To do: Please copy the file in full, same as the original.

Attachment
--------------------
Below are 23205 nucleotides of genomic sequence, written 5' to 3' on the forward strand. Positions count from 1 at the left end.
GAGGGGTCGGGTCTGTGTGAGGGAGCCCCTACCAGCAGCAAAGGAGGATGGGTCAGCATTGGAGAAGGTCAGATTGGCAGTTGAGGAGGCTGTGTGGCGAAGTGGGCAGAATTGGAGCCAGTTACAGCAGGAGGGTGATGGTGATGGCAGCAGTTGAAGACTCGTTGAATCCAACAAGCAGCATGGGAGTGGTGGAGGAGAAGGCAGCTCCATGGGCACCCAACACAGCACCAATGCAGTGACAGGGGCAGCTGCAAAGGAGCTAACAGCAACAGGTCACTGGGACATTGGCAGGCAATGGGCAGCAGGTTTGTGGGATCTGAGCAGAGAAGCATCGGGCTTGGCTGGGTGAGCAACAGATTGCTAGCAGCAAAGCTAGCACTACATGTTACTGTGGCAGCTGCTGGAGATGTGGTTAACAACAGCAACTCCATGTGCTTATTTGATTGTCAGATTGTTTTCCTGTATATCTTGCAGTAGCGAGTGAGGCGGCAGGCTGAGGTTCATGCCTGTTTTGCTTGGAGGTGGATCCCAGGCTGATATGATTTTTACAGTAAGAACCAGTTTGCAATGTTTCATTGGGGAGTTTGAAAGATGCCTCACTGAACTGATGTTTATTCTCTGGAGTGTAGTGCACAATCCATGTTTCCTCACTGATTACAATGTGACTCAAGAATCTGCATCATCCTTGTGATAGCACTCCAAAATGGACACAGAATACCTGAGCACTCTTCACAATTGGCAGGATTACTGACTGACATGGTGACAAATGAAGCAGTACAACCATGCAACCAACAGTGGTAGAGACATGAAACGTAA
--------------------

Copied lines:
Below are 23205 nucleotides of genomic sequence, written 5' to 3' on the forward strand. Positions count from 1 at the left end.
GAGGGGTCGGGTCTGTGTGAGGGAGCCCCTACCAGCAGCAAAGGAGGATGGGTCAGCATTGGAGAAGGTCAGATTGGCAGTTGAGGAGGCTGTGTGGCGAAGTGGGCAGAATTGGAGCCAGTTACAGCAGGAGGGTGATGGTGATGGCAGCAGTTGAAGACTCGTTGAATCCAACAAGCAGCATGGGAGTGGTGGAGGAGAAGGCAGCTCCATGGGCACCCAACACAGCACCAATGCAGTGACAGGGGCAGCTGCAAAGGAGCTAACAGCAACAGGTCACTGGGACATTGGCAGGCAATGGGCAGCAGGTTTGTGGGATCTGAGCAGAGAAGCATCGGGCTTGGCTGGGTGAGCAACAGATTGCTAGCAGCAAAGCTAGCACTACATGTTACTGTGGCAGCTGCTGGAGATGTGGTTAACAACAGCAACTCCATGTGCTTATTTGATTGTCAGATTGTTTTCCTGTATATCTTGCAGTAGCGAGTGAGGCGGCAGGCTGAGGTTCATGCCTGTTTTGCTTGGAGGTGGATCCCAGGCTGATATGATTTTTACAGTAAGAACCAGTTTGCAATGTTTCATTGGGGAGTTTGAAAGATGCCTCACTGAACTGATGTTTATTCTCTGGAGTGTAGTGCACAATCCATGTTTCCTCACTGATTACAATGTGACTCAAGAATCTGCATCATCCTTGTGATAGCACTCCAAAATGGACACAGAATACCTGAGCACTCTTCACAATTGGCAGGATTACTGACTGACATGGTGACAAATGAAGCAGTACAACCATGCAACCAACAGTGGTAGAGACATGAAACGTAA